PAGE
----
Just like any construction or business project, a solid litigation plan starts with a detailed set of tasks, dates, and people. And then the first phase is to build the foundation that everything else will be built upon. Just as there are different components in a building project foundation – concrete, rebar, cinder block, drain tiles, and so on – the foundation of a great litigation plan has several key components, too.
Over the last few weeks, we’ve discussed starting with a project management mindset as well as the importance of building milestones into a detailed plan. And certainly, that plan should also include cost estimates and guidelines for billing. Just as in a construction plan…the project plan determines an overall budget and how much is owed and at what phase. Anything out of scope will be detailed during project team meetings and the budget and people will be approved…no surprises. It also gives us a format to monitor and adjust through the completion of the project.
One of the most important components of a good litigation plan is a clear set of billing guidelines. While typically set at the Corporate Legal Department upper levels and used for every legal engagement…there are some best-practices for guidelines that we’ve seen our more successful clients use as part of their litigation plan process.
A good litigation plan will have a specific and consistent billing format that everyone involved in the project will use to submit invoices. In addition, billing is typically submitted electronically – utilizing the LEDES format as much as possible using the appropriate UTBMS task codes. This consistency saves time and improves oversight on the project to make sure billing levels are not straying too far from the original plan. One invoice per month, per matter with approved timekeepers and rates keeps everything normalized for the duration of the matter. Any and all changes would need to be submitted and reviewed giving the law firms and the corporate teams a predictable forecast and a “billing mindshare” from all involved at the very beginning.
Sometimes this can be tough… The law firm has the technology that they have expertise in for doc review and case management…but typically, it precludes the participation of the client team. Or the client team is required to learn a different technology for every outside counsel they engage. We have begun to see more often, that all of the parties involved in the litigation will use the corporation’s technology platforms and service providers. This ensures that everyone is creating, updating, and informing the same platform… more to the point – they are collaborating within the same platform. In addition to the consistency that this single platform offers, this approach also gives the corporation simpler access for monitoring, reporting, and oversight on the project.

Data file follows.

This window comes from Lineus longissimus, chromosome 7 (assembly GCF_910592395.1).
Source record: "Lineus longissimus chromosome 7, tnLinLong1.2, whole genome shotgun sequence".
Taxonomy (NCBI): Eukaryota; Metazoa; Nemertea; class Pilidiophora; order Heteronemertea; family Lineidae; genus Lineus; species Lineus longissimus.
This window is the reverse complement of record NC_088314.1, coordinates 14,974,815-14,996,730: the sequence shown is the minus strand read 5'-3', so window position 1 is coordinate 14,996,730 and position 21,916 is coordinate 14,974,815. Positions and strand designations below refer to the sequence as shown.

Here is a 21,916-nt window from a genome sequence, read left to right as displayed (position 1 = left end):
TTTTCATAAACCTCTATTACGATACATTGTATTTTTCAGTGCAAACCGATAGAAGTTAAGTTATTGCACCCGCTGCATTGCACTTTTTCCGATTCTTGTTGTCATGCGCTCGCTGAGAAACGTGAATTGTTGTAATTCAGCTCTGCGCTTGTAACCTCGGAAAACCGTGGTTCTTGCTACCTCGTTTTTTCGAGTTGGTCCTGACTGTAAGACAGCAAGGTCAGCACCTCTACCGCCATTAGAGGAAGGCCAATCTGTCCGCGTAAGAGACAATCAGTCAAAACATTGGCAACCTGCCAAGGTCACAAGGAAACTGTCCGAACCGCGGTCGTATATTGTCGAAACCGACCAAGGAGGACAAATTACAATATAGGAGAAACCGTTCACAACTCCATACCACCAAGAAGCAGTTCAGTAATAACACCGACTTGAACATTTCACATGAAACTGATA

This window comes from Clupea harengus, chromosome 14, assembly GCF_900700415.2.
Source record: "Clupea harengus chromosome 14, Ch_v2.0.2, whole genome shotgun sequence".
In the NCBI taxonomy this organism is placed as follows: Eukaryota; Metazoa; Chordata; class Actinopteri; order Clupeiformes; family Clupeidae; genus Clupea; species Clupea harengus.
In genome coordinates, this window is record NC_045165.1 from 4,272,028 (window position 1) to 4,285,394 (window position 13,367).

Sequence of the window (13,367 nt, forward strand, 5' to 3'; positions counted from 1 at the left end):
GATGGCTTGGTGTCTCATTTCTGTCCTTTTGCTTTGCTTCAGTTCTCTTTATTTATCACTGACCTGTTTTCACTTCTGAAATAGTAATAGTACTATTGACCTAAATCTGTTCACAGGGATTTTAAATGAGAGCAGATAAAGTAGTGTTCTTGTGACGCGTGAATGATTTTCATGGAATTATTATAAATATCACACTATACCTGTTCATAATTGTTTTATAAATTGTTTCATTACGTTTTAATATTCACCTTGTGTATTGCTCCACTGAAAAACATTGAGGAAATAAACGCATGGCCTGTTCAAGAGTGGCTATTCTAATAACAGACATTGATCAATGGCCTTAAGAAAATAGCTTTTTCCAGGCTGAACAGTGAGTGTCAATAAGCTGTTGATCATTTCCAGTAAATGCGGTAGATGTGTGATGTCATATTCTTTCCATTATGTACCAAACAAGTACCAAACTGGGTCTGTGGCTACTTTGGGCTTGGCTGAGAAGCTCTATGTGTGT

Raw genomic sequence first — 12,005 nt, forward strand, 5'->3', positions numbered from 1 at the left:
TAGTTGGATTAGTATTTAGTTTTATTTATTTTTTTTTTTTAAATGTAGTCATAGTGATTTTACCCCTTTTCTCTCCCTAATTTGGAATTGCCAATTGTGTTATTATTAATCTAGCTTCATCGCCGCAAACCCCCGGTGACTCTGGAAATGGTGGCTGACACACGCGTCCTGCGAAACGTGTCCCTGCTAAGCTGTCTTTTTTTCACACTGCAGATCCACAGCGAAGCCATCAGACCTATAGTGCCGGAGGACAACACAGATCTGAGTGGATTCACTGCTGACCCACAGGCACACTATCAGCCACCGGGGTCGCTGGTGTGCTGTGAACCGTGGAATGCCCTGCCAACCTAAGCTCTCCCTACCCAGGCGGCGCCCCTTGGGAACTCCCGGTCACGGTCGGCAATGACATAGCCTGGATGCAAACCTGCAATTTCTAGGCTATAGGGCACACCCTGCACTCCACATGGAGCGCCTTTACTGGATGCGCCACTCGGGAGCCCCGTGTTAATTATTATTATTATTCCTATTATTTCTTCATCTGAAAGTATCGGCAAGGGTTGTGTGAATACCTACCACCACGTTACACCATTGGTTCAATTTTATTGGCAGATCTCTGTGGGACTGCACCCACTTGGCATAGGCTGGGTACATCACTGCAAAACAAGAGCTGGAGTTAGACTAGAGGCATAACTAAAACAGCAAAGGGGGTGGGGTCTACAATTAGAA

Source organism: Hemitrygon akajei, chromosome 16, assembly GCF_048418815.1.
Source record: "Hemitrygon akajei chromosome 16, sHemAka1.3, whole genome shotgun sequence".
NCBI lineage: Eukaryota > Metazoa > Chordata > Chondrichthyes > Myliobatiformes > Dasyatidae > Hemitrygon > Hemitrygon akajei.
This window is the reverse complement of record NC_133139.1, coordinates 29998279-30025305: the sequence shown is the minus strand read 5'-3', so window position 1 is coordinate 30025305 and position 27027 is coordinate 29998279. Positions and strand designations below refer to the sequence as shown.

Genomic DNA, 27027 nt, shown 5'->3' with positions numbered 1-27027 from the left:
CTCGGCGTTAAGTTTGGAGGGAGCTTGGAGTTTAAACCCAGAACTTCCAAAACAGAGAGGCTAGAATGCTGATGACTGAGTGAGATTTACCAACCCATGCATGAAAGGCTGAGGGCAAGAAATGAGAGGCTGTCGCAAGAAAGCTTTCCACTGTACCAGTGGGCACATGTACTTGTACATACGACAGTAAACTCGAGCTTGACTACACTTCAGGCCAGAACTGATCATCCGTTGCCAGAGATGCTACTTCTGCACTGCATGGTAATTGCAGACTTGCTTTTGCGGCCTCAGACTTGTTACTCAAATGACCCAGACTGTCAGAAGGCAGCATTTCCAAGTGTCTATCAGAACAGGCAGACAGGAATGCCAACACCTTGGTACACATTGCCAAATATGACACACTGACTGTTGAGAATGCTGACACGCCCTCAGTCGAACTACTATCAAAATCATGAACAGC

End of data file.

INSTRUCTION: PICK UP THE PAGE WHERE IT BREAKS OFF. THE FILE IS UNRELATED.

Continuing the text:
Staffing and Expenses
Good litigation plans frequently document the number of resources expected to be involved in the project. They may state how many timekeepers are on the litigation team, who those folks will be, and the acceptable rates. Expenses involved in the litigation, such as guidelines for travel expenses and how many attorneys will attend meetings and depositions are often documented upfront within the billing guidelines. These are monitored throughout the billing process… with metrics and reporting in real-time.
Multiple Billing Models
Accommodating different types of billing is important, too. There may be areas where flat rates for certain expenses are appropriate and it’s important that the billing guidelines address a mix of different types of billings that will be involved in executing the litigation.
As a Final Thought on Billing Guidelines
There is one other trait that construction and litigation projects share: They can often stretch out for much longer than we all expect when we start. Laying out billing expectations and guidelines at the very beginning will pay big dividends going forward on projects that might last two or three years and sometimes more. And at the end of the litigation, the plan reflects the changes of scope that can now be reflected for future litigations.
If you’d like to explore the concept of billing guidelines in more depth as part of managing your litigation spend, feel free to call us anytime at 302-798-7500, sign up for a demo on eDiscovery/ Litigation Support or on Enterprise Legal Management here or watch for our upcoming workshop webinars for an in-depth look at Litigation Plan Best Practices.